Saturday, June 14, 2003


...let's go out to the lobby and have ourselves a treat!

They do it all on the radio now, 88.1 FM, lowest on the dial on a three-block frequency. You can keep the windows closed, so the bugs stay out, and the cigarette the guy in the car next to you is smoking doesn't leak in. The windshield and the rear window fog up, but you can run the air a bit to fix it.

And it's not paved, like it is in the movies. You pull into your chosen space atop a tiny ridge that runs like a single rainbow color -- not any rainbow stripe like blue, maybe, or indigo, but green, because it's all green except where the line for the burger stand begins, a bit of tar in the middle of nowhere leading into the hot yellow heat lamps, the nacho-and-fries temptation, next week's movie posters, and Iris, the cashier who just graduated.

The old tin squawkbox stands are there, but they merely mark the parking spaces. The speakers that used to dangle from window to pole by telephone wire have long since been ripped off. If you get out of your car during the movie, you can't hear the dialogue so good.

The Northfield Drive-In is one of the last fifty drive-ins in the country, and it is one of the great perks of my existence. Technically, it isn't in Northfield, or at least not entirely -- calling for showtimes is a state-to-state call from our home 6 miles away; according to the squat stone state line marker beside us as we waited in line to pay your seven per, the screen is actually split almost perfectly down the middle between Massachusetts and New Hampshire.

For seven bucks a person you get a double feature, weekends early in the season, every night but Monday after the public schools finally get out; triple features on long weekends and all the people-watching you can stand while you wait for God to turn the lights down and the projectionist to begin his first reel. Before-and-after they show authentic fifties-era "Intermission" advertisements for products that still exist and can be purchased in their lovely snack bar, like the slightly phallic Dilly Pickles, and Pic, the original burning coil bug repellent, as sold to us by dying cartoon mosquitoes with high-pitched voices. The wooden wall of whitewash that serves as screen obscures the sunset and reflects headlights far too easily but in the right time of summer the moon rises stage right about midway through the first feature.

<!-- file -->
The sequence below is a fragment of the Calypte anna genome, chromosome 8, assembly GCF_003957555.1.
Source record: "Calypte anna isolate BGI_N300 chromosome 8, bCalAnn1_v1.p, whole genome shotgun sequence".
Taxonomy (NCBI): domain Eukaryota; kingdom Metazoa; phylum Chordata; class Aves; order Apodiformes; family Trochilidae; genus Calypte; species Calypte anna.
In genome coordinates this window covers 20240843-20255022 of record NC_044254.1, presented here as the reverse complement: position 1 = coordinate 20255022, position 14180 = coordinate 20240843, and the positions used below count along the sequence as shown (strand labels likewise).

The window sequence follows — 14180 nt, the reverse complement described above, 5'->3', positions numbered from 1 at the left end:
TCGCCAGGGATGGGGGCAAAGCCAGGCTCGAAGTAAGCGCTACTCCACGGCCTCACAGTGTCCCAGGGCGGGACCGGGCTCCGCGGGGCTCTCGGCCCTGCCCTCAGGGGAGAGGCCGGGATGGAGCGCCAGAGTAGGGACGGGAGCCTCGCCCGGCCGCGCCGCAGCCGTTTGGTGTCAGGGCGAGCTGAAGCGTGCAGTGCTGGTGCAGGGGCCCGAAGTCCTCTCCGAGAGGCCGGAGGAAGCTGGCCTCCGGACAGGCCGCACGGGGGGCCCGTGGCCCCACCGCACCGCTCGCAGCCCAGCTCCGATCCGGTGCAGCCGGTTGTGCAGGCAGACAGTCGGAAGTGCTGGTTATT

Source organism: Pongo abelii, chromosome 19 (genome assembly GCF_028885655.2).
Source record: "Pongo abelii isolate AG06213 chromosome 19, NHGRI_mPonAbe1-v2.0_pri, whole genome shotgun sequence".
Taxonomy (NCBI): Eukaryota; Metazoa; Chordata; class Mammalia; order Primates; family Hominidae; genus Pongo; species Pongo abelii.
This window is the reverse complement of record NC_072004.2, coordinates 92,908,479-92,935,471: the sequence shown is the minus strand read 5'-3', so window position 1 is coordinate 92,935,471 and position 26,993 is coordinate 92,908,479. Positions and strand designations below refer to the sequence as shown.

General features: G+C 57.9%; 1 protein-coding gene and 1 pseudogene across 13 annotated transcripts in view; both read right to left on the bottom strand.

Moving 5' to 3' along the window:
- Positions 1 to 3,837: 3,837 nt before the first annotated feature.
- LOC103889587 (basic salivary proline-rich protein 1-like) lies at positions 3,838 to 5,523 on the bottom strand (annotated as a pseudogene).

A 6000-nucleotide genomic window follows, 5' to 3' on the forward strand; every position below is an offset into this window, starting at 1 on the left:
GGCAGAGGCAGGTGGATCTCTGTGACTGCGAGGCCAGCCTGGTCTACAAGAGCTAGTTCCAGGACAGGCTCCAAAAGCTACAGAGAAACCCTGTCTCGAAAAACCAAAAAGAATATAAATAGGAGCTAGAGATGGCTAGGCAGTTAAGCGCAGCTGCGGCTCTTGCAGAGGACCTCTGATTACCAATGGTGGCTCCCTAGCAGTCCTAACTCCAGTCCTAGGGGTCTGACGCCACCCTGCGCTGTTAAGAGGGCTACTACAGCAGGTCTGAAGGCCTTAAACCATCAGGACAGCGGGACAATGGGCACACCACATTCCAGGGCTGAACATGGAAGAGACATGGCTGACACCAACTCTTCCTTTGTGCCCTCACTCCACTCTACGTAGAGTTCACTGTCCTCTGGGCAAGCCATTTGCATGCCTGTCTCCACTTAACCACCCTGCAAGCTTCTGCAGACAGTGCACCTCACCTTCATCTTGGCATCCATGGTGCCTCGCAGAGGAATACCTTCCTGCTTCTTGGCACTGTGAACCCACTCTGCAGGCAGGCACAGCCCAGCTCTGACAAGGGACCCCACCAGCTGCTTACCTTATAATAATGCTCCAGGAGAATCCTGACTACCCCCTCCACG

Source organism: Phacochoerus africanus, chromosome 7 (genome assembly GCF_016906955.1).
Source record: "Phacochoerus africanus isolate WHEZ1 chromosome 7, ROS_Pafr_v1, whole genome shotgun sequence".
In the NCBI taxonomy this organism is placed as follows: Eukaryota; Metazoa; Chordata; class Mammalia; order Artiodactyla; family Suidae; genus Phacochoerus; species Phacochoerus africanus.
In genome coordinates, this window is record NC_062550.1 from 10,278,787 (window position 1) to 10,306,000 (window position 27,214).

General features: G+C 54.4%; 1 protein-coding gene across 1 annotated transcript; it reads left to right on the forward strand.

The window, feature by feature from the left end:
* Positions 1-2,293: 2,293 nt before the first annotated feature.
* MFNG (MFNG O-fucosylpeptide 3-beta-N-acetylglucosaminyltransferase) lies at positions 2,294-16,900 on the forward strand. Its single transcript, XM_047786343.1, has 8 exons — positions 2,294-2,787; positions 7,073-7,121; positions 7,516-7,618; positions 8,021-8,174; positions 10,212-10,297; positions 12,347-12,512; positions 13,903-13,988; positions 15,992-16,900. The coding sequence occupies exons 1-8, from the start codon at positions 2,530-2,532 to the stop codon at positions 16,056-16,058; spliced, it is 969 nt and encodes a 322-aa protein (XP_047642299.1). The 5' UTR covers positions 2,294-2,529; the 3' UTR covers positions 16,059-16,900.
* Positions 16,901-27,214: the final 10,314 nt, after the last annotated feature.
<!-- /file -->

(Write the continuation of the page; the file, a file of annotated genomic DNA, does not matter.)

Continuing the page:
Tonight we saw Bruce Almighty. It was light and cute, a solid vehicle for all involved but certainly nothing Oscar-worthy; Steve Carell was an added bonus. We ate sandwiches with brie and ham and thin apple slices that Darcie packed and treated ourselves to fries and sodas from Iris. The baby watched for a while but squiggled for most of it all, but she's cute too, and we love her, and we're adjusting.

We left before The Italian Job, the song over the credits fading into static as we drove home into the full bright moon, the baby finally asleep. Can't wait for Finding Nemo. Oh, and the Hulk, next week. Hooray for summer, at last.

posted by boyhowdy | 11:43 PM |

I am looking for my memories through the stories, the narrative of people. I feel it is difficult but I will try.

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